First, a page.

Solomon Koikoi Nkadimang

Solomon Koikoi Nkadimang was born in Postmasburg, Lohatlha, in 1964. Nkadimang’s commitment and love for the arts was confirmed when, in the early 1980s, he joined forces with Hilda Bernstein – author of Death is Part of The Process and For Their Triumphs and For Their Tears – to re-establish the Solomon Mahlangu Freedom College, Young Writers Association. After a need to strengthen the performing arts was identified, the author formed the Ahmed Kathrada Theatre Unit, with the help of Philiswa Biko, Theresa Bailey and Allen Marsden. Whilst Biko, Bailey and Marsden left South Africa to promote anti-apartheid oriented causes abroad, NKadimang remained – in East Africa – to script plays for delegations to Europe and other parts of the world.

In the mid-eighties, the author toured Europe and Asia with cultural productions that sought to educate the world about the plight of South Africans and the anatomy of apartheid as a crime against humanity. The author was also acknowledged in a documentary – that commemorated the tenth year of their slaying of Solomon Mahlangu – as a resourceful arts-and-culture practitioner in Tanzania; NKadimang co-organized the cultural programme of the ANC’s first international Conference at Arusha, in Tanzania, with Sanki Mthembu and Seiso Morapedi.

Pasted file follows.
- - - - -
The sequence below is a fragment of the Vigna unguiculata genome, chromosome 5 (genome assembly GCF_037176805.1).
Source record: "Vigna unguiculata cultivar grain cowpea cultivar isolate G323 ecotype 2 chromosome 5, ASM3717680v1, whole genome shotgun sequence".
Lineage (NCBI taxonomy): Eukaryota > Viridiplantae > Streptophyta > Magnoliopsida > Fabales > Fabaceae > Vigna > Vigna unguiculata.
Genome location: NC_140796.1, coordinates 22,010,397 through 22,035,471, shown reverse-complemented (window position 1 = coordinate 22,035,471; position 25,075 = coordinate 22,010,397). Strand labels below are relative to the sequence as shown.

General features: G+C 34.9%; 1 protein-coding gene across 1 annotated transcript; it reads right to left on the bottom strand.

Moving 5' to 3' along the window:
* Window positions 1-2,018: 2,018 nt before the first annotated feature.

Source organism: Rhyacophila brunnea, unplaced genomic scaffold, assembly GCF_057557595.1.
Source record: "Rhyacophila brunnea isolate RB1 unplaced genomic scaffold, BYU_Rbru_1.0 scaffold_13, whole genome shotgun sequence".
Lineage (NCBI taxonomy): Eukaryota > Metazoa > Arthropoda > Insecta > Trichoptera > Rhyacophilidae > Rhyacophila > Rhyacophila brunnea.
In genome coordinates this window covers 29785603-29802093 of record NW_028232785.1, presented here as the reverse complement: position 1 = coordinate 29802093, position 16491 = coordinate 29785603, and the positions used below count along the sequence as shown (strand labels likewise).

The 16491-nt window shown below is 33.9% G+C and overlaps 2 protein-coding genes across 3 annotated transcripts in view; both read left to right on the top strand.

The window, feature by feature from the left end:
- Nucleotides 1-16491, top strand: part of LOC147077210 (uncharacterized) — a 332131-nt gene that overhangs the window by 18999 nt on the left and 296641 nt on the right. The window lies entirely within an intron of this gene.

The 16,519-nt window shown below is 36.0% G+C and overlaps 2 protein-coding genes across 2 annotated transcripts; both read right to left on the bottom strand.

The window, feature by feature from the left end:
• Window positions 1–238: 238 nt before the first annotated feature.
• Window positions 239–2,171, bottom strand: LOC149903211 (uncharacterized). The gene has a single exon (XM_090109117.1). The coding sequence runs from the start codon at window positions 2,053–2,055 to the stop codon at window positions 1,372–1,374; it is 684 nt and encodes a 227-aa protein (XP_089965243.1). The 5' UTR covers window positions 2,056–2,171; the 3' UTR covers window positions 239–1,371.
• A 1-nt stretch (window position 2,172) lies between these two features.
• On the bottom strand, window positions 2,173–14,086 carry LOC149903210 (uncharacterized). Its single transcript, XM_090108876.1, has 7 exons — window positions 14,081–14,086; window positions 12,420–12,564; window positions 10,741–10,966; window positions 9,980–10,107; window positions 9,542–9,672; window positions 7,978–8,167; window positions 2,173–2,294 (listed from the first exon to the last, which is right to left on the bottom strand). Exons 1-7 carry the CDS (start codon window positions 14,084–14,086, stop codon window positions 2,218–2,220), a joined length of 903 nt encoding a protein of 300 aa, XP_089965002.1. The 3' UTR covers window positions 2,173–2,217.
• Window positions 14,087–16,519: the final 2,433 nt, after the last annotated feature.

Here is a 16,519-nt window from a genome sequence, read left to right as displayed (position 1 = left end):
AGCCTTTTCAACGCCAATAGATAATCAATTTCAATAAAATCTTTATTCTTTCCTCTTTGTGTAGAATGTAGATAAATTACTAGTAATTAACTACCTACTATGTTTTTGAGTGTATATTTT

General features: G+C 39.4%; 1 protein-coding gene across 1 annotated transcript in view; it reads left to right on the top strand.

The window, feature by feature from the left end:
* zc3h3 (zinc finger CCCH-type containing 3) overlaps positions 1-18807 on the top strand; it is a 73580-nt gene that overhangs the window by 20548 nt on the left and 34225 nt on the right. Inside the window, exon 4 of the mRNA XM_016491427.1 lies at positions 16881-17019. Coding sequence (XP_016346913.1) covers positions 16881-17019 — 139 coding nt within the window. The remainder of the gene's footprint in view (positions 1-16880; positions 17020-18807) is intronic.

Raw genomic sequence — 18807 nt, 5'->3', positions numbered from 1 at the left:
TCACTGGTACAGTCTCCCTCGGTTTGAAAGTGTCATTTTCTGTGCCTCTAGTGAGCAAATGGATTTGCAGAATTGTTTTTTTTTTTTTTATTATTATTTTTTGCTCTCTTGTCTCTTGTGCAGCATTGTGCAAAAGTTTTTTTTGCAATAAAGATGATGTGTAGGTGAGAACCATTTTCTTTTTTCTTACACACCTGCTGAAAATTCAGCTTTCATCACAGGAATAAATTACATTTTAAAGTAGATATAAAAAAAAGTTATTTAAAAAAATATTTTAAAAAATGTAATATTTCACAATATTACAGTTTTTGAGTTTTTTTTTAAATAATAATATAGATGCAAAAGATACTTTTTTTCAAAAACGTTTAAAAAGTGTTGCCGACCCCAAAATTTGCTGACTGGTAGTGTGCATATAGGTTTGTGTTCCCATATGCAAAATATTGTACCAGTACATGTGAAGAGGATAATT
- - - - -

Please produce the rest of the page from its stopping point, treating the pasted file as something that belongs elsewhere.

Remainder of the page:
The author was appointed Deputy Regional Cultural Coordinator of the ANC in East African, towards the late 1980s and thereafter was commissioned by the ANC President, Oliver Reginalt Tambo, to join the National Cultural Ensemble of the ANC (Amandla) in Angola, where he was expected to write the post-production script of the ensemble. Most of the work had already be dome, by the president himself, in respect of choral music adaptions of great choral pieces – including the adaptation of Nelson Mandela’s Rivonia Trial speech, for stage recital.

NKadimang worked tirelessly under the mentorship of Mr. Jonas Gwanga and his fellow cast members to rewrite the script. The author then stayed on as an actor, later moving to Harare, Zimbabwe, with the ensemble, until it was repatriated – in its entirety – in the early 1990s.